If you are not a vegan but would like to prepare a special night for your Loved One, these are just some of the issues to consider. If you are a new vegan this are some idea that you might not have considered yet.
Information: if you are a non-vegan and are preparing a meal, ask other vegans if you are unsure of something. There are many people who call themselves vegan, and some even write books, but that label is more aspirational than actual. Some people who claim to be vegan use leather and eat honey, neither of which are vegan.
So whether real life or social media, if you are not sure whether something is vegan or not – ask a vegan, most are extremely helpful in this area.
Candles: nothing says
romantic dinner for two than gently flickering candles. However, there is nothing less romantic than those candles being made from the rendered fat of slaughtered cows – tallow.
Lead can be used in wicks, while not a vegan-specific issue, it is probably better for everyones health to not burn lead.
Look for tallow-free candles, with lead-free wicks.
Air-fresheners: your Loved One, or potential Loved One, probably wouldn’t notice the brand of air-freshener you use, some of the larger brand names continue to experiment on animals. (For example, Procter & Gamble: see P&G Kills ).
Tablecloths, place-settings, napkins: Avoid silk, or better yet, try to avoid all animal-derived materials in decorating your home – silk, suede, down, leather, wool.
Bone China Flatware: Bone china really is made from bones. Yep, from the bones of cattle.
Recipes: if you are non-vegan and cooking a vegan meal, perhaps for the first time, keep a copy of the recipe close by. If asked, show it, and don’t be offended if your Loved One says “that’s not vegan”, just put the food in the fridge and enjoy it another time.
This is not a criticism, there was a recent magazine article that ran a “Vegan Meal For 2” story, which included a dessert recipe that called for the eggwhites from two organic, free-range chickens. No matter how
free those chickens were, their eggs are not ever going to be vegan. So even people trying to do the right thing can be affected by food writers with an agenda.
Perhaps, keep some pasta and sauce in the pantry, for example, just in case you need a back-up meal.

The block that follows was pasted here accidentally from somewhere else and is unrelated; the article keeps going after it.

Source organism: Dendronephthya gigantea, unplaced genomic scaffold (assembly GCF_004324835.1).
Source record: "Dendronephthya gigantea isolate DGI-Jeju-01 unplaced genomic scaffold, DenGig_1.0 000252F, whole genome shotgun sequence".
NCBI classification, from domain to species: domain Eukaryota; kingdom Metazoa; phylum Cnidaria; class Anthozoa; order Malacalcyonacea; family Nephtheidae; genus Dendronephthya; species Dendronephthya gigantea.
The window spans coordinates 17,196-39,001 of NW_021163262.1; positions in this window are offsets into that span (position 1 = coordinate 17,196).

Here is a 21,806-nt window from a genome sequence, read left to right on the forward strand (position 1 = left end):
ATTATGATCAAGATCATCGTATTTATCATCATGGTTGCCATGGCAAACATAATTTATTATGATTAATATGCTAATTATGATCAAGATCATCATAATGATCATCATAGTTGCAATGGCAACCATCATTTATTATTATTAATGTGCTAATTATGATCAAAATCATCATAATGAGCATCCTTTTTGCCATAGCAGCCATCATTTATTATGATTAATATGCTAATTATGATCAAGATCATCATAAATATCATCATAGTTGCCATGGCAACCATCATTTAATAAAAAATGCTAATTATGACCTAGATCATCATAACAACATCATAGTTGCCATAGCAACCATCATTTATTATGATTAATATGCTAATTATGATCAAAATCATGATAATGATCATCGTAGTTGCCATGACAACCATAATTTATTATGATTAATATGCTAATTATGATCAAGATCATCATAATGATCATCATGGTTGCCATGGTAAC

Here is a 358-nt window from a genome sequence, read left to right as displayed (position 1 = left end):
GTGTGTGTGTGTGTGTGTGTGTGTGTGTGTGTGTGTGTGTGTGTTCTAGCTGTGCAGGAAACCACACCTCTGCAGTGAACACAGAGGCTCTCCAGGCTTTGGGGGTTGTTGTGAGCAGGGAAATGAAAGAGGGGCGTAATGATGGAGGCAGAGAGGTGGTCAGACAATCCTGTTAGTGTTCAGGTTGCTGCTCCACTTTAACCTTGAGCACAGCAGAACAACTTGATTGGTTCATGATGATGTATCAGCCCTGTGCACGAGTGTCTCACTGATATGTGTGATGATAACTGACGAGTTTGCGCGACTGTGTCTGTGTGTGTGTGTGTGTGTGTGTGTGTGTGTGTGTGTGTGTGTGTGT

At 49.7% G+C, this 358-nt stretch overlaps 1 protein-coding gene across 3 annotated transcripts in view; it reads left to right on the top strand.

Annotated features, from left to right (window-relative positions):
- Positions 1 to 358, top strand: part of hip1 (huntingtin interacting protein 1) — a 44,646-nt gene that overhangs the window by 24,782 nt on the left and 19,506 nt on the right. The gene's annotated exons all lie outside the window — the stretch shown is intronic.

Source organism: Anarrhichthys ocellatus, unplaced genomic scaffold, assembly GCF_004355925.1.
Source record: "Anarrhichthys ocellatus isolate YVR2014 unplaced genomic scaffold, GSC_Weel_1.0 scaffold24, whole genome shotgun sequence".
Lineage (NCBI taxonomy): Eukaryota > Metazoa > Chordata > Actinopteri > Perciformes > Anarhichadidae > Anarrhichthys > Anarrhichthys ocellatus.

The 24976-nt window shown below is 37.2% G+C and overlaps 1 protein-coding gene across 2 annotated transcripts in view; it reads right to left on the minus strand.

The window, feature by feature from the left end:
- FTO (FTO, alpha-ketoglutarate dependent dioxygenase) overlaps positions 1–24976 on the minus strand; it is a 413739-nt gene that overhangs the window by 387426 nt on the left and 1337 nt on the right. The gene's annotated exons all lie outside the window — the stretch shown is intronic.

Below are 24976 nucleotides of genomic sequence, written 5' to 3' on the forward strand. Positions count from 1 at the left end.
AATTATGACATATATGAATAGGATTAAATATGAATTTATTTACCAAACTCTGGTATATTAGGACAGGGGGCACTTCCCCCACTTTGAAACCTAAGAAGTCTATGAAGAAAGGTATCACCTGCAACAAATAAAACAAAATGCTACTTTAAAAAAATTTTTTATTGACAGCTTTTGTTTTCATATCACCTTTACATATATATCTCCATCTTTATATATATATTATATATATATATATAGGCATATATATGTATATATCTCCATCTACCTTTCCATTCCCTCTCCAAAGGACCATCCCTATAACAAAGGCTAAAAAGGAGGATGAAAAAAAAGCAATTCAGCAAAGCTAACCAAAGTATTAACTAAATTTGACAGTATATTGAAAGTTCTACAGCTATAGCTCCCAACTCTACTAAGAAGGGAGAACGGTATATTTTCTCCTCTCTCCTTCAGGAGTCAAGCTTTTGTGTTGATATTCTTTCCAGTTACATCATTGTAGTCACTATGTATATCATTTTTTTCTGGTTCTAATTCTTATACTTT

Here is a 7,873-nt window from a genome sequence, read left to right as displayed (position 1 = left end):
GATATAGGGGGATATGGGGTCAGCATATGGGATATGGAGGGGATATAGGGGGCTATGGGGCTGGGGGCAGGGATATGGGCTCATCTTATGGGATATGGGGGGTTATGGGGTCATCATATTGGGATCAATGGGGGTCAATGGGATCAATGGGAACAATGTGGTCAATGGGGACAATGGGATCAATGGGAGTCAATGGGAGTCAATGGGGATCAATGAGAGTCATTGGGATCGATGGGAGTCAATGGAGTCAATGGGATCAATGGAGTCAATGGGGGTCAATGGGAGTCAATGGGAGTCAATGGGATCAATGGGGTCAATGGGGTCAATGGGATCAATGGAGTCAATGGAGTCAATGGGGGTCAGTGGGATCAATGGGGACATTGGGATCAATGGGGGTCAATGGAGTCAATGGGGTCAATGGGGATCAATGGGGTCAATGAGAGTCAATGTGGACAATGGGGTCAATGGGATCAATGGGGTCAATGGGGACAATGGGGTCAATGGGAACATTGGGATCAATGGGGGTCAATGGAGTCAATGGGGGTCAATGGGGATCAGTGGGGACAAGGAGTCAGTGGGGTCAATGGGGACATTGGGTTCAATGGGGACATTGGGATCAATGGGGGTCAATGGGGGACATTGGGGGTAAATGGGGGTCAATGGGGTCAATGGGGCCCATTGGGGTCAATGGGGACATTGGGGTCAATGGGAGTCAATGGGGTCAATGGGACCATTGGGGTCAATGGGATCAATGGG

Alcohol: part of the manufacturing process requires alcohol to be clarified or refined, sometimes this is done using isinglass (from the dried swim bladders of fish). Also may contain, dairy, honey, additives, gelatine, eggs. Rumours also have a particular brand of redwine using bull- or ox-blood to clarify their product.
For more information about particular brands: @barnivore on twitter
Sugar: if you are preparing dessert, be aware some sugars are processed using bone char (bone charcoal), for whitening and decolourising. This does not apply to all sugar.
(sidenote: bone char is also used in refining crude oil during production of petroleum jelly).
Honey: no, it is not vegan.
This is not something real vegans debate. If you want to lick something off your… spoon, make it something other than honey.
Vegan whipped cream: yes, it is real, but involves a little bit of preparation, and involves coconut milk and maple syrup. Recipe found here – Mission Vegan: Whipped Cream
Chocolate: yes there is such a thing as vegan chocolate. There are many vegan chocolates out there…. and marshmallows, and candy/lollies, and cakes and biscuits/cookies.
My recipe for an easy, but decadent all-vegan chocolate cake with ganache and butter cream
Condoms: In some instances the processing of latex involves casein (a milk-protein). There are vegan brands available.
Massage Oil: Who needs commercial brands filled with article additives, alcohol, glycerol, stearates, tallow. A light flavoured nut-oil, such as macadamia nut, is much more healthy, and non-toxic if you happen to accidentally swallow some.
And, one last idea:
* * * NSFW * * *
10 Simple Tips For Better Tasting Semen
Suggestions including eating more spices, fruits and fresh vegetables.